Expand the Marine Protected Area in Carlisle Bay - Help save our sea turtles!
This petition had 7,537 supporters
Barbados' Sea turtles need protecting.
Last week, a young green turtle was found underwater strangled by fishing line and caught up in soft coral at the bottom of Carlisle Bay. He had a hook down his throat and a line wrapped around his neck. He had another hook caught in his arm that had wrapped itself around the coral, making it so he was unable to surface for the air he needed to survive. This young green turtle was one of the many turtles that fall victim to the carelessness of humans. While the death in itself is pretty horrific, the part that should upset you the most is that we find boats and fishermen with their hooks and lines in the same area all the time. Putting fishing lines in front of hungry turtles (in an area they have become accustomed to human interaction and feedings) is not only harmful to an already endangered species but to our tourism industry as well.
While Green and Hawksbill turtle sightings are very common in Barbados, they are not animals that flourish all over the world. Both species are on the [critically] endangered animals list and need our help. We are their number one predator, causing harm and depleting of their natural food source. We need to step up to initiate change.
That is why we are starting this petition. It is a call to:
1) Expand the south coast Marine Protected Area (MPA) to include all of Carlisle Bay.
2) To increase our MPAs to include just 10-20% of our coast line. This would represent approx.10km of our 92Km of coastline.
Turtles are protected by law in Barbados, yet fishermen are still out in areas commonly filled with sea turtles and snorkelers (including young children). Without any fishing legislation put in place, the Coast Guard can not intervene until a turtle is brought onto a boat. When a fisherman/women catches a sea turtle, they simply cut the line, leaving the hook lodged in the turtles mouths causing great harm and likely death in most cases.
Having a healthy population of sea turtles is something Barbados prides itself on. It is something many organizations (the Barbados Sea Turtle Project, The University of West Indies, Bellairs Research Centre and The Barbados Dive Operators Association) dedicate a lot of time and resources towards maintaining. Not only do we benefit ecologically, but we benefit financially from them as well. Our island, our fish, our tourism industry and our fishermen all benefit from having a large number of sea turtles around. Here's why:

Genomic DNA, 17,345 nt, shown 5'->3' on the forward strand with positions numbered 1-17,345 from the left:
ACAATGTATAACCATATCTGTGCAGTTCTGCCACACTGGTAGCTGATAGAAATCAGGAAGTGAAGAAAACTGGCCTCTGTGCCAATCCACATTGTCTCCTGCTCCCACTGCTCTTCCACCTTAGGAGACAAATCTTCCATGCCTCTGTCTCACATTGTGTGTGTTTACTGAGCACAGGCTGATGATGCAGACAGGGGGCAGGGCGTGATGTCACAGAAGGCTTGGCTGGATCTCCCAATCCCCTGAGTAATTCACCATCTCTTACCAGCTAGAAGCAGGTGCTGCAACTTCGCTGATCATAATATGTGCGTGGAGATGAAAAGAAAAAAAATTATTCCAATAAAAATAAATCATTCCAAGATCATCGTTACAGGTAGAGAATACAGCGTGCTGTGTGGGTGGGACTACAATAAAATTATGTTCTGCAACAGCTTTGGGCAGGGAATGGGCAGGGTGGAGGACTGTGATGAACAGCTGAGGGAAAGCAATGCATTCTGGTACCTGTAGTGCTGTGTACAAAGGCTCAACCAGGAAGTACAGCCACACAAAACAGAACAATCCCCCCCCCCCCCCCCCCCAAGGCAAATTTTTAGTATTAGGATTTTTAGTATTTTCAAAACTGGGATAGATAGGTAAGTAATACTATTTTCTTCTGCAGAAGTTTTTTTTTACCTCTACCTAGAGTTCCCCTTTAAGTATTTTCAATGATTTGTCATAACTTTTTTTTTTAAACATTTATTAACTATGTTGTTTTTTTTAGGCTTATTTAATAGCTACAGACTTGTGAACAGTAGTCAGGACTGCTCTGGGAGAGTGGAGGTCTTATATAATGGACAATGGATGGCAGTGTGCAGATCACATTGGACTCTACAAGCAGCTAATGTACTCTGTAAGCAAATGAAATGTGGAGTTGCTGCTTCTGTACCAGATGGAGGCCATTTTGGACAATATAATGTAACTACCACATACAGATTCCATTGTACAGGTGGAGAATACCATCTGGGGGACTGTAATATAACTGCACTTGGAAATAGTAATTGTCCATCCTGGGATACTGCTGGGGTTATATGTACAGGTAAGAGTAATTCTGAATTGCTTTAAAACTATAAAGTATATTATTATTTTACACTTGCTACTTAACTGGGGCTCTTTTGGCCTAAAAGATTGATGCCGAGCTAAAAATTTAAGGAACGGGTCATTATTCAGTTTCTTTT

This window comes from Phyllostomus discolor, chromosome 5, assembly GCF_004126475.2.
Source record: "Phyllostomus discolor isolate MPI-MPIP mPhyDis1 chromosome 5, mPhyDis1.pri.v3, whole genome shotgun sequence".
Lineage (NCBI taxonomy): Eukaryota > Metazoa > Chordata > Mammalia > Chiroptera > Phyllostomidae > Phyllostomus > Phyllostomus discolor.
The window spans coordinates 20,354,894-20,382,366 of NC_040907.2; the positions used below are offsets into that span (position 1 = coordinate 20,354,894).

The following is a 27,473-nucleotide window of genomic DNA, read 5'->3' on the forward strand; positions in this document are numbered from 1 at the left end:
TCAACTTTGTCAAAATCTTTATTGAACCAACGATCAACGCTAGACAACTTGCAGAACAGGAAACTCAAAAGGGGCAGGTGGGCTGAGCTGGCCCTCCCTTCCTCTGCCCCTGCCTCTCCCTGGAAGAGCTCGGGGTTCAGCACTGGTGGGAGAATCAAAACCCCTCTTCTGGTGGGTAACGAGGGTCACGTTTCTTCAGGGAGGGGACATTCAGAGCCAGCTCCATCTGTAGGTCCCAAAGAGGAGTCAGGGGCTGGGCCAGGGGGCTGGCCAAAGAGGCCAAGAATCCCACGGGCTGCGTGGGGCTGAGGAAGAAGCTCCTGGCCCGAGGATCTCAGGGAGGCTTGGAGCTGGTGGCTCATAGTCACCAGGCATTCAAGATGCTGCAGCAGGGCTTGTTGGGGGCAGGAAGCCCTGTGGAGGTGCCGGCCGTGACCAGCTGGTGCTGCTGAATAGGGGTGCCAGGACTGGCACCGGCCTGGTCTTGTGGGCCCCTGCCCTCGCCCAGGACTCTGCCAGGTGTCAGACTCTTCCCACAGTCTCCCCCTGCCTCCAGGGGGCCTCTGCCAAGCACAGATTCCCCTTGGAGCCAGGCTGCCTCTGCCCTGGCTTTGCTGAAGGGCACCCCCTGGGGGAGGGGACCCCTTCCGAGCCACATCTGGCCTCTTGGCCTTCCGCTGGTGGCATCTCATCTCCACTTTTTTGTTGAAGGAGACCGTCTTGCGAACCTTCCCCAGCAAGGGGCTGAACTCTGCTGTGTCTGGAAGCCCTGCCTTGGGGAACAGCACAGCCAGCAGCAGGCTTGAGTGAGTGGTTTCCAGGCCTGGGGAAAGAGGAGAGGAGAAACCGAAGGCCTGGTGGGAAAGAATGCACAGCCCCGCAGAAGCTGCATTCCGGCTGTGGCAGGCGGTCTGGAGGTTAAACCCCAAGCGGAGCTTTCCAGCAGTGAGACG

They are good for our ocean, for our fisheries and our environment:
"Green turtles graze on seagrasses and algae, which maintains the seagrass beds and makes them more productive (much like mowing the lawn to keep it healthy). Seagrass consumed by green turtles is quickly digested and becomes available as recycled nutrients to the many species of plants and animals that live in the sea grass ecosystem. Seagrass beds also function as nurseries for several species of invertebrates and fish, many of which are of considerable value to commercial fisheries and therefore important to human food security." - World Wildlife Fund
They are very important for our tourism and water sports industries:
A study conducted by the Bellairs Research Institute last year helped determine the value of Barbados' sea turtle population. Each healthy and reliable sea turtle generates an estimated $1.7 million USD!! That's revenue a LOT of business' depend on in Barbados. Every hook lost down a sea turtles throat can be considered a million dollar loss to the country.
The argument against expanding Marine Protected Areas is the loss of livelihood for fishermen. Unfortunately, without expanding the Marine Protected Areas we will see the same results as the fish populations will become more and more depleted and our reefs die off at a quicker rate.
Fishermen have already begun to feel the effects of over-fishing and need to understand that the solution is not bigger or longer nets, the solution is not adding more fish-pots or leaving them down longer and the solution is not adding more hooks to your lines. Fish need to be given the opportunity to grow in size, to reproduce and to take care of our reefs. Expanding Marine Protected Areas has been proven to help repopulate reefs, to offer larger fish for catch and improve the coastline with healthy reefs. Protecting a larger area will help all of Barbados, Fishermen especially.
In summary, we are requesting that the Marine Protected Areas be increased to include the zones where the turtles visit most often, and where fish nurseries will be most beneficial to our island. Our coastline does a lot for us, it's about time we took some steps towards returning the favour.
Today: Andre Miller, Marine Biologist & PADI Ambassadiver and Kiera Bloom, PADI DiveMaster is counting on you
Andre Miller, Marine Biologist & PADI Ambassadiver and Kiera Bloom, PADI DiveMaster needs your help with “Coastal Zone Management Unit - Barbados: Expand the Marine Protected Area in Carlisle Bay - Help save our sea turtles!”. Join Andre Miller, Marine Biologist & PADI Ambassadiver and Kiera Bloom, PADI DiveMaster and 7,536 supporters today.